Let’s be real. Remote work without the proper framework for company culture and connection can be plain lonely! Despite the WFH model’s life-changing pivot away from the dreaded daily commute, the flexibility of remote work often comes at a cost: poor employee experience. 

With “90% of executives” deeming culture and connection to be lacking in their remote teams, the impetus to enhance the WFH experience is beyond doubt. Especially considering that “76% of U.S. workers” say that having strong work friendships makes them more likely to stay with their employer. 

From employee retention, to job satisfaction and productivity, a lot is on the line when it comes to delivering a top-notch employee experience from afar. Here are four ways you can nail down an ideal WFH infrastructure by revamping communication channels and encouraging friendships in the digital workspace. 

Harnessing the Power of Surveys

Surveys are the foundation for understanding your remote team’s needs, preferences, and pain points. Thus, the heart of your employee experience initiative starts with regularly gathering feedback. Through which, you can gather invaluable insights that allows for a better understanding of the challenges your remote employees are facing.

Along these lines, the power of surveys should be leveraged early on in the remote onboarding experience, where employees most often find themselves in a state of overwhelm and disconnect. 

Much like getting used to a new job, a company’s internal comms structure doesn’t find its footing overnight. Surveys can help mitigate discouragement along the way and build trust between employees and management. 

Elevating Engagement and Avoiding Zoom Burnout

With “63% of remote workers” participating in more online meetings than they would in-office, Zoom burnout is real! Though this prioritization of face-to-face connection on a daily basis may stem from well-meaning intentions of enhanced collaboration, hours in a digital conference room can quickly become overkill and even stifle creativity. 

Given virtual interactions are the lifeline of remote teams, the object is not to eliminate Zoom meetings altogether but to shift the videoconferencing approach to foster more consistent and dynamic engagement among a dispersed workforce.

Instead of overwhelming remote workers with constant video meetings, the Cleary platform seeks to strike a balance between synchronous and asynchronous communication for optimized collaboration.

Particularly, streamlining your all-hands meetings with surveys, forums, and recaps helps cut back on unnecessary screentime for remote workers. This, combined with the use of designated channels for informal chats and updates that don’t require a video call aid the whole team in evading Zoom fatigue and improving time management.

Empowering Through Managerial Involvement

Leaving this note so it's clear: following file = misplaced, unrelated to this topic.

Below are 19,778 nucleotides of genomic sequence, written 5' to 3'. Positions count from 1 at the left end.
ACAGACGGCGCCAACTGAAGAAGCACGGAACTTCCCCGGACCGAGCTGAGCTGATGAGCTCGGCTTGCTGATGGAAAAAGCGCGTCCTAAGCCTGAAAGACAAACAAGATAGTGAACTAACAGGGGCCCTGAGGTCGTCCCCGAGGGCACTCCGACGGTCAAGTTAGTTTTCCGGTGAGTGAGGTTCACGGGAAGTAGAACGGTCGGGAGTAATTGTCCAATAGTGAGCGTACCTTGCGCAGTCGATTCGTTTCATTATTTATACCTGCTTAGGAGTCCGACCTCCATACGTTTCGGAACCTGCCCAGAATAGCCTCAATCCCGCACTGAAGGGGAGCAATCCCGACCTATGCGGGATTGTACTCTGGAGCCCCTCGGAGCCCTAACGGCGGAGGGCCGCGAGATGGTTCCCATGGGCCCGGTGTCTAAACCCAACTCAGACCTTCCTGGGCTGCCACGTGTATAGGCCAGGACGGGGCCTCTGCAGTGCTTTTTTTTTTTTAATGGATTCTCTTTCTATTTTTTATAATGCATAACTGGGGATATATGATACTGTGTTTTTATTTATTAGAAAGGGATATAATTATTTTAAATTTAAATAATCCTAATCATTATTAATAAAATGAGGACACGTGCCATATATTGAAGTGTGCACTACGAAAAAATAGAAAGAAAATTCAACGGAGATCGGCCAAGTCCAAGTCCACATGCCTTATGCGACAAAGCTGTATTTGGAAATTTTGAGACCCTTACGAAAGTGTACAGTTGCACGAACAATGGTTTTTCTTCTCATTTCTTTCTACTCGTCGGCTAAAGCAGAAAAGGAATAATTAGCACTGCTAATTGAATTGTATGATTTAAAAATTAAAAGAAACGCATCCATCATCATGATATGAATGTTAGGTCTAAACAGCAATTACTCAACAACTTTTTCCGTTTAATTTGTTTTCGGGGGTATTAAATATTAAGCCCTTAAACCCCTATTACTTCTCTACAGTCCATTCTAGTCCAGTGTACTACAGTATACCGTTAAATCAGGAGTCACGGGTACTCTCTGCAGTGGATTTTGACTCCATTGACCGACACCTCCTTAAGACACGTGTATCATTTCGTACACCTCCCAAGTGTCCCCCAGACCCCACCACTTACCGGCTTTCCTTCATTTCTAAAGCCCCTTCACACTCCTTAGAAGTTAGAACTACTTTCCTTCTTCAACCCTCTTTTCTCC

Remote work managers, particularly in the realm of HR, are tasked with overseeing the employee experience in a variety of ways. Namely, monitoring feedback channels and onboarding processes, providing employee rewards and recognition, and supporting team bonding. All of which hinge on a strong internal comms framework. 

As regards combatting worker detachment, loneliness, and isolation, managerial involvement is particularly integral in laying the groundwork for peer-to-peer connections and work friendships.

Cleary’s culture products help make it easier than ever for managers to keep their team feeling valued and supported by making employee contributions known in the busy digital workspace and supporting the extension of non-work related interest groups and social clubs. 

The WFH approach is still new ground for many managers and employees, so it’s imperative to create a digital landscape that doesn’t just allow for professional recognition and growth but a celebration of one another as human beings.

Mapping the Employee Journey

Employee journey maps help visualize and solidify touchpoints where remote employees interact with the organization – from preboarding to offboarding. By analyzing each stage of the employee lifecycle, organizations can better gauge how to integrate a more personalized and intuitive approach to their workflow and solidify company culture. 

Moreover, the beauty of journey mapping lies in its potential to dispel the notion of remote employees as a homogenous entity. The diversity of roles, backgrounds, and needs within the remote workforce necessitates a multifaceted approach. A new hire navigating their WFH transition brings a unique perspective, distinct from a seasoned remote team member.

By acknowledging this diversity, organizations can better sustain support mechanisms and communication channels that resonate on an individual level. All of which fortify this first line of defense against remote works greatest obstacles today – from quiet quitting to burnout and isolation, communication gaps and ineffective onboarding. 

At the end of the day, the WFH model is not a one-size-fits-all experience. As remote work continues to redefine the modern workplace, prioritizing the employee experience isn’t just a strategy – it’s a necessity for sustaining productivity, morale, and work-life balance.